LIHUE — John Wooten remembers reading copies of “Organic Gardening” while his mother worked the farm in California.
“I want to dedicate this award to my mother because as a youngster, I read copies of ‘Organic Gardening’ to learn about mulch,” Wooten said. “I piled mulch everywhere and my mom thought it was disgusting. But I told her, ‘your generation created the dust bowl, our generation is going to transform it back to fertile land.’”
Wooten, along with his wife Nandanie Wooten of Wooten’s Produce of Kauai, were announced one of two conservationists of the year by the East and West Soil and Water Conservation Districts Tuesday during an informal gathering at the county’s Department of Water.
Dow Agrosciences was announced the winner of the West Kauai Soil and Water Conservation District by Peter Towsend for its efforts at transforming an aging irrigation system.
“Today’s agricultural land users face the challenge of working with aging infrastructure from Kauai’s former sugar plantations,” Towsend said. “Much of the equipment is useable and farmers often make-do with what is available, despite it being inefficient and old.”
Towsend said this includes the irrigation systems from the sugar cane fields.
“But what if wasting water and low water quality are not acceptable?’ Towsend said. “Wasting water is not only expensive, it can also reduce the available water as well as the quality for both people and the environment.
When Dow Agrosciences opened its doors four years ago, it faced a challenge of fixing 17-year-old filter stations and more than 100 tanks leaking about 30 gallons of water each day.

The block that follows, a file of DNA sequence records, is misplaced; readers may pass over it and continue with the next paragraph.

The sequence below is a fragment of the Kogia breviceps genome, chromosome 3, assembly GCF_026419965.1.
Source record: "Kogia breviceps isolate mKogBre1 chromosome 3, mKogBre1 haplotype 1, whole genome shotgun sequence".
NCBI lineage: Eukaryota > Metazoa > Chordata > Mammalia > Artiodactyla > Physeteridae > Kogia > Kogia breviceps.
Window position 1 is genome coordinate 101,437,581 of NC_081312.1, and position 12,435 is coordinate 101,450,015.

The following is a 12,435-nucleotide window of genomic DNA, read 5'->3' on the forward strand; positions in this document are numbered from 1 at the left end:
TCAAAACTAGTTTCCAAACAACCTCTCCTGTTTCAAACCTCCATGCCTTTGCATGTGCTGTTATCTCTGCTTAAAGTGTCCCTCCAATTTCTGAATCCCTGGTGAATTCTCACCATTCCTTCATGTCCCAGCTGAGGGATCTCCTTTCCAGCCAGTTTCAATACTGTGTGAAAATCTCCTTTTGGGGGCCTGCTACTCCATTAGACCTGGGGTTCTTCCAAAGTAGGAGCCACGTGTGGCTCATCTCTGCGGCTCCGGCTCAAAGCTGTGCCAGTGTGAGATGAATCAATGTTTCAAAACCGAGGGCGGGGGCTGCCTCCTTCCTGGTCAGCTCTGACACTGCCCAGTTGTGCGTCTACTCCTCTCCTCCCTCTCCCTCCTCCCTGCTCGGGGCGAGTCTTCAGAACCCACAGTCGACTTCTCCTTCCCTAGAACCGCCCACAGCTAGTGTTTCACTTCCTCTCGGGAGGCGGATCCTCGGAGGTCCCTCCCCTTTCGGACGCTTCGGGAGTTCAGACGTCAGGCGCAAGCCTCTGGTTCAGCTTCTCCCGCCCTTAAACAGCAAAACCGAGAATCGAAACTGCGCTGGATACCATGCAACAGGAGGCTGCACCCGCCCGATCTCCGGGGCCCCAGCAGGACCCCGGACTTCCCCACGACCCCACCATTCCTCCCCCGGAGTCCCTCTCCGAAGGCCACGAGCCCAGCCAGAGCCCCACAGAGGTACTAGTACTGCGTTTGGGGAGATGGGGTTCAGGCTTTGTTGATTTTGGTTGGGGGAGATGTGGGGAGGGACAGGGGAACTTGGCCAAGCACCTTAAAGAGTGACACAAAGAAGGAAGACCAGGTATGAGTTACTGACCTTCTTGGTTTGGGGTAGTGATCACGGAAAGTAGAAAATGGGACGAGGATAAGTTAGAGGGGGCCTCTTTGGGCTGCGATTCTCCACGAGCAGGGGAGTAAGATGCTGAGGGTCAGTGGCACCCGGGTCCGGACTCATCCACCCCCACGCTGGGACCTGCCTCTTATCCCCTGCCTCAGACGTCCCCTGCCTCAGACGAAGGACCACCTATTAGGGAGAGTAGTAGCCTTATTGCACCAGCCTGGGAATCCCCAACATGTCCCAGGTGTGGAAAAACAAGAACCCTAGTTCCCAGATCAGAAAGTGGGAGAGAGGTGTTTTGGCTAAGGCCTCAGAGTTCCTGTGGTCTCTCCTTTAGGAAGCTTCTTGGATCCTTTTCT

Leaks in the stations made it difficult to remove sediments, particulates and debris from the water — factors which can plug the irrigation lines used to water their fields.
Keith Horton, Dow Agrosciences project lead for the renovation project, said Dow was pleased to partner with the West Kauai Soil and Water Conservation District to address the problems it faced.
Dow Agrosciences applied nearly $250,000 toward replacing the old water filter stations and water tanks, resulting in saving more than a million gallons of water annually.
“For farming, if the right water practices are not used, plants may not get the right moisture resulting in greatly reduced productivity,” said Ed Kawamura Jr., representing the East Kauai Soil and Water Conservation District, presenting the award to the Wootens. “John and Nandanie of Wooten’s Produce of Kauai face this challenge through their entire operation, using innovative ideas and working with the Natural Resource Conservation Service to create a farm with the best water efficiency, working toward their ultimate goal of creating a ‘naturally harmonious ecosystem.’”
Some of the practices on the Anahola farm include installation of several hundred feet of main water pipeline leading to the farm’s micro-irrigation system which provides water directly to the plants.
• Dennis Fujimoto, staff writer and photographer, can be reached at 245-0453 or dfujimoto@ thegardenisland.com.